RBA names first female deputy governor

She steps into the role at a critical time for the Australian economy

RBA names first female deputy governor

The Reserve Bank of Australia has appointed its first female deputy governor.

Michele Bullock, who met with Treasurer Josh Frydenberg on Friday to accept the job, said she was “absolutely honoured and delighted” to be the first woman appointed to the role in the central bank’s 62-year history.

With the cash rate expected to rise in the second half of 2022, Bullock acknowledged that higher interest rates would be difficult for some Australian households, The Australian reported.

“It’s going to be hard on some people, absolutely no doubt about that, but there are a lot of people who are going to be well-prepared,” Bullock told the publication. “Businesses, too – their balance sheets are generally in pretty good shape. There’s a large group of people who have never seen a rate rise in their lifetime, really. But I think there has been a lot of work that the banks and APRA have done to ensure lending standards are good.”

Bullock, who hails from the New South Wales city of Armidale, said she was honoured to be the first woman appointed as a deputy governor of the RBA.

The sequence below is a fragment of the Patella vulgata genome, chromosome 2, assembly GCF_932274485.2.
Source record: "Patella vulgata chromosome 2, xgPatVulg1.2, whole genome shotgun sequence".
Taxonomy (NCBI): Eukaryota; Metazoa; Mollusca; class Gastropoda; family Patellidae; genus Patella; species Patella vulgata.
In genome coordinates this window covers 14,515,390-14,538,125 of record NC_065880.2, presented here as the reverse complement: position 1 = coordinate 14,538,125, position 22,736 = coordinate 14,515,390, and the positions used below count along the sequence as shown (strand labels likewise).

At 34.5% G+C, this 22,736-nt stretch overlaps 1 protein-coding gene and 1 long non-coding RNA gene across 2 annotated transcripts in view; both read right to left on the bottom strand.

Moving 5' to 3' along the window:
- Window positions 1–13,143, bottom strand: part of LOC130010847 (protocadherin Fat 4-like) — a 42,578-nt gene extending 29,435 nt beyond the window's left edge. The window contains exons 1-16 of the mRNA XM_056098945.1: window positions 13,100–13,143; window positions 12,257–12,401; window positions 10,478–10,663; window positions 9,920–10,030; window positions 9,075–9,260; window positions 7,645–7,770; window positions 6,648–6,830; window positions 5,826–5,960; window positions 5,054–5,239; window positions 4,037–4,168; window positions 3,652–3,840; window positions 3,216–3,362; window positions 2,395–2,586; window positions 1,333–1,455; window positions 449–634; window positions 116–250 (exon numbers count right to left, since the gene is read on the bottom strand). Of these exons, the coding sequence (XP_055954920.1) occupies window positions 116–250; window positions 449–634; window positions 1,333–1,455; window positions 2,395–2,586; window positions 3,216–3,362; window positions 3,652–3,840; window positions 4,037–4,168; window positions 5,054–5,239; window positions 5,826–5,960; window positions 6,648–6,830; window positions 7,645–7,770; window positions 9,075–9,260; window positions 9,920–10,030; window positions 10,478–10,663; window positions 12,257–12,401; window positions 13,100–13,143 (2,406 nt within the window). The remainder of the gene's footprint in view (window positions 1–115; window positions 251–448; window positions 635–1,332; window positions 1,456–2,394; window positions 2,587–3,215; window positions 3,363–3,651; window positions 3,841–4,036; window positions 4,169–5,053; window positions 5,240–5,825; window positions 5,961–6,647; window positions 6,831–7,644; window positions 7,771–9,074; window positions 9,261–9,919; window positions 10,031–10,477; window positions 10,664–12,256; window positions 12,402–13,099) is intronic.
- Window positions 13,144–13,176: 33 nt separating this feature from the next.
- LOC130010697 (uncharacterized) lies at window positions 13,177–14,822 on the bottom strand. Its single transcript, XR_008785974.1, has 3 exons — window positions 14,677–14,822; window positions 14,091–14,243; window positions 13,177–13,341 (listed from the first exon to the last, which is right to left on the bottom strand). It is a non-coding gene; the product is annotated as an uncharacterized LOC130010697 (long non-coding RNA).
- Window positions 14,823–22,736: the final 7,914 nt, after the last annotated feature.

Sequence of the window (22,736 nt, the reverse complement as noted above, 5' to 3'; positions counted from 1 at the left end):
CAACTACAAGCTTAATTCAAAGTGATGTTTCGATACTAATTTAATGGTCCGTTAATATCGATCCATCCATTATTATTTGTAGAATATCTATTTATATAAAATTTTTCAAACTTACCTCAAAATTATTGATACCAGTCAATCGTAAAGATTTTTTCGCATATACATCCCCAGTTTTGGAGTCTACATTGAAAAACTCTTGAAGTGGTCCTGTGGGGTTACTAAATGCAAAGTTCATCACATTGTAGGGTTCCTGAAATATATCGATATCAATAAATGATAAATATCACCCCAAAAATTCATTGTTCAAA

“I think it is important for young women coming through to see you can succeed,” she told The Australian. “I’m very privileged and also conscious I have a very big role to fill here, and an important one.”

Bullock was an assistant governor for more than a decade. She began her career at the central bank in 1985 after graduating from New England University.

She succeeds Guy Debelle, who left the bank last month for a position at billionaire Andrew Forrest’s Fortescue Future Industries.

Bullock steps into the role at a pivotal moment for the Australian economy. Underlying inflation has risen above the midpoint of the RBA’s 2%-3% target range for the first time in seven years, and a rate hike from the current record low of 0.1% would be the first rate increase in more than a decade, The Australian reported.

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Bullock said that, overall, the economy was well-placed to weather higher borrowing costs.

“Banks are taking account of interest rate rises when they lend, and consumers are also understanding that [rates are likely to rise],” she said. “We also know in the aggregate consumers did manage to stock quite a lot of money away during the pandemic.”

RBA Governor Philip Lowe “warmly congratulated” Bullock on her new role.

“Michele brings a wealth of experience to the position,” Lowe said. “She has played a leading role in the bank’s work on financial stability and has a well-deserved international reputation for her work on payment systems. Michele also brings considerable management experience to the role, and I look forward to working with her.”

Lowe’s seven-year term expired in September, though the terms of previous governors have typically been extended by a few years, The Australian reported. Based on precedent, Bullock will now be favoured to become the central bank’s first female governor when Lowe departs.